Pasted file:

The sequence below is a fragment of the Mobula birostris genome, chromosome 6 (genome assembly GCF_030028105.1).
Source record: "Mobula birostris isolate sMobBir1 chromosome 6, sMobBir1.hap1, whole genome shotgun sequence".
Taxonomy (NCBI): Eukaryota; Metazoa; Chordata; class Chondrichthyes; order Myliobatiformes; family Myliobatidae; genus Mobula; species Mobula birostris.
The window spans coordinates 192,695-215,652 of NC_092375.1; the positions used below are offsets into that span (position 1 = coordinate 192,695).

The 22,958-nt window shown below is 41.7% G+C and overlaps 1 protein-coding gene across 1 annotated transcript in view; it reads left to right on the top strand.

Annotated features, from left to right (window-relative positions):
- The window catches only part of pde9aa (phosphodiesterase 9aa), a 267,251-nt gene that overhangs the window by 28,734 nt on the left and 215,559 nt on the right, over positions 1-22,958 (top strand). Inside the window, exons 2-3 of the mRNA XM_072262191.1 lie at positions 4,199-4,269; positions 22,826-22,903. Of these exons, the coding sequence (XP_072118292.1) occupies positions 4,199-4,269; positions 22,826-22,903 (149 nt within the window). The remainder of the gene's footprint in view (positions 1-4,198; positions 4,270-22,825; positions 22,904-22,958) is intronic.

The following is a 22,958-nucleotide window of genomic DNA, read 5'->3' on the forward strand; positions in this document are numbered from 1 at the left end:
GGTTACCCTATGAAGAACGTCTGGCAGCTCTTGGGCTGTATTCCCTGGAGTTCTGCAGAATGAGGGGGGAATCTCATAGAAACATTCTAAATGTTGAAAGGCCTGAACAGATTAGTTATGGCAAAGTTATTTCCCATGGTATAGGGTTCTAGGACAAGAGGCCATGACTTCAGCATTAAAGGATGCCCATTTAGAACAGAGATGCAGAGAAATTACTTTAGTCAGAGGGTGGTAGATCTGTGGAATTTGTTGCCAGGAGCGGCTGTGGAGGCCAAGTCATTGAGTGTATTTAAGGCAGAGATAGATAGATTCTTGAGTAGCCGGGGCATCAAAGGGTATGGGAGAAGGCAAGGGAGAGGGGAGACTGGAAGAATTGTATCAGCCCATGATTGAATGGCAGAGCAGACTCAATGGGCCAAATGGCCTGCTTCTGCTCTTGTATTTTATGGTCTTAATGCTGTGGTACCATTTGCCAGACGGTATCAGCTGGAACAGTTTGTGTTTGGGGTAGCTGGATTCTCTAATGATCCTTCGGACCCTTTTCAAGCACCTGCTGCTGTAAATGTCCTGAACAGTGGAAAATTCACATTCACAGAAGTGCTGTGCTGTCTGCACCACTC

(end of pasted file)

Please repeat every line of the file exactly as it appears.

The sequence below is a fragment of the Mobula birostris genome, chromosome 6 (genome assembly GCF_030028105.1).
Source record: "Mobula birostris isolate sMobBir1 chromosome 6, sMobBir1.hap1, whole genome shotgun sequence".
Taxonomy (NCBI): Eukaryota; Metazoa; Chordata; class Chondrichthyes; order Myliobatiformes; family Myliobatidae; genus Mobula; species Mobula birostris.
The window spans coordinates 192,695-215,652 of NC_092375.1; the positions used below are offsets into that span (position 1 = coordinate 192,695).

The 22,958-nt window shown below is 41.7% G+C and overlaps 1 protein-coding gene across 1 annotated transcript in view; it reads left to right on the top strand.

Annotated features, from left to right (window-relative positions):
- The window catches only part of pde9aa (phosphodiesterase 9aa), a 267,251-nt gene that overhangs the window by 28,734 nt on the left and 215,559 nt on the right, over positions 1-22,958 (top strand). Inside the window, exons 2-3 of the mRNA XM_072262191.1 lie at positions 4,199-4,269; positions 22,826-22,903. Of these exons, the coding sequence (XP_072118292.1) occupies positions 4,199-4,269; positions 22,826-22,903 (149 nt within the window). The remainder of the gene's footprint in view (positions 1-4,198; positions 4,270-22,825; positions 22,904-22,958) is intronic.

The following is a 22,958-nucleotide window of genomic DNA, read 5'->3' on the forward strand; positions in this document are numbered from 1 at the left end:
GGTTACCCTATGAAGAACGTCTGGCAGCTCTTGGGCTGTATTCCCTGGAGTTCTGCAGAATGAGGGGGGAATCTCATAGAAACATTCTAAATGTTGAAAGGCCTGAACAGATTAGTTATGGCAAAGTTATTTCCCATGGTATAGGGTTCTAGGACAAGAGGCCATGACTTCAGCATTAAAGGATGCCCATTTAGAACAGAGATGCAGAGAAATTACTTTAGTCAGAGGGTGGTAGATCTGTGGAATTTGTTGCCAGGAGCGGCTGTGGAGGCCAAGTCATTGAGTGTATTTAAGGCAGAGATAGATAGATTCTTGAGTAGCCGGGGCATCAAAGGGTATGGGAGAAGGCAAGGGAGAGGGGAGACTGGAAGAATTGTATCAGCCCATGATTGAATGGCAGAGCAGACTCAATGGGCCAAATGGCCTGCTTCTGCTCTTGTATTTTATGGTCTTAATGCTGTGGTACCATTTGCCAGACGGTATCAGCTGGAACAGTTTGTGTTTGGGGTAGCTGGATTCTCTAATGATCCTTCGGACCCTTTTCAAGCACCTGCTGCTGTAAATGTCCTGAACAGTGGAAAATTCACATTCACAGAAGTGCTGTGCTGTCTGCACCACTC